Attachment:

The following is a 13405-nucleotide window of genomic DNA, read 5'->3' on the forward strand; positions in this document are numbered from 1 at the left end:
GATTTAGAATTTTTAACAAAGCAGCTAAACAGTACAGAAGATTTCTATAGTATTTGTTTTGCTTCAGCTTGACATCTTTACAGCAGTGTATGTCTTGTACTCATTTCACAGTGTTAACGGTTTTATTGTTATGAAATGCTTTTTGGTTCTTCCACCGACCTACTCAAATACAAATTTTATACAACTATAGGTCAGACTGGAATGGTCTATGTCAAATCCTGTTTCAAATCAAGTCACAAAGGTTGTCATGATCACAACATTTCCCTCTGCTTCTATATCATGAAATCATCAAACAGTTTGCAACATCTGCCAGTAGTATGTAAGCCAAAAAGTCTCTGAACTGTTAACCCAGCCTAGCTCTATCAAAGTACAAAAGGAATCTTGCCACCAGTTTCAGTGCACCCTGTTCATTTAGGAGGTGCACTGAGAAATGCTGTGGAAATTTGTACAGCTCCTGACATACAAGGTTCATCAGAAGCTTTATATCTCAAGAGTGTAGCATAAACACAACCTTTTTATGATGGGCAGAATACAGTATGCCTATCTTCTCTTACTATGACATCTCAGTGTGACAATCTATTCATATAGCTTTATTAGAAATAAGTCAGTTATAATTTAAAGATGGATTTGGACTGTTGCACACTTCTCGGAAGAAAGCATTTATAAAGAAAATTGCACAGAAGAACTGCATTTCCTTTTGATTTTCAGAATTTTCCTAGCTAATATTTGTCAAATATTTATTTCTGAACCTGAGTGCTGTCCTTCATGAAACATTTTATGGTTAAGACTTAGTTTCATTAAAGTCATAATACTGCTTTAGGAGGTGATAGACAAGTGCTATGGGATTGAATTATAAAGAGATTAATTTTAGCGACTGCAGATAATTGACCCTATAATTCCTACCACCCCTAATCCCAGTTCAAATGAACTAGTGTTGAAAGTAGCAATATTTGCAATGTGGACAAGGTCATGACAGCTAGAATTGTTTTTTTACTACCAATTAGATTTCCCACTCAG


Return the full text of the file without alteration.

The following is a 13405-nucleotide window of genomic DNA, read 5'->3' on the forward strand; positions in this document are numbered from 1 at the left end:
GATTTAGAATTTTTAACAAAGCAGCTAAACAGTACAGAAGATTTCTATAGTATTTGTTTTGCTTCAGCTTGACATCTTTACAGCAGTGTATGTCTTGTACTCATTTCACAGTGTTAACGGTTTTATTGTTATGAAATGCTTTTTGGTTCTTCCACCGACCTACTCAAATACAAATTTTATACAACTATAGGTCAGACTGGAATGGTCTATGTCAAATCCTGTTTCAAATCAAGTCACAAAGGTTGTCATGATCACAACATTTCCCTCTGCTTCTATATCATGAAATCATCAAACAGTTTGCAACATCTGCCAGTAGTATGTAAGCCAAAAAGTCTCTGAACTGTTAACCCAGCCTAGCTCTATCAAAGTACAAAAGGAATCTTGCCACCAGTTTCAGTGCACCCTGTTCATTTAGGAGGTGCACTGAGAAATGCTGTGGAAATTTGTACAGCTCCTGACATACAAGGTTCATCAGAAGCTTTATATCTCAAGAGTGTAGCATAAACACAACCTTTTTATGATGGGCAGAATACAGTATGCCTATCTTCTCTTACTATGACATCTCAGTGTGACAATCTATTCATATAGCTTTATTAGAAATAAGTCAGTTATAATTTAAAGATGGATTTGGACTGTTGCACACTTCTCGGAAGAAAGCATTTATAAAGAAAATTGCACAGAAGAACTGCATTTCCTTTTGATTTTCAGAATTTTCCTAGCTAATATTTGTCAAATATTTATTTCTGAACCTGAGTGCTGTCCTTCATGAAACATTTTATGGTTAAGACTTAGTTTCATTAAAGTCATAATACTGCTTTAGGAGGTGATAGACAAGTGCTATGGGATTGAATTATAAAGAGATTAATTTTAGCGACTGCAGATAATTGACCCTATAATTCCTACCACCCCTAATCCCAGTTCAAATGAACTAGTGTTGAAAGTAGCAATATTTGCAATGTGGACAAGGTCATGACAGCTAGAATTGTTTTTTTACTACCAATTAGATTTCCCACTCAG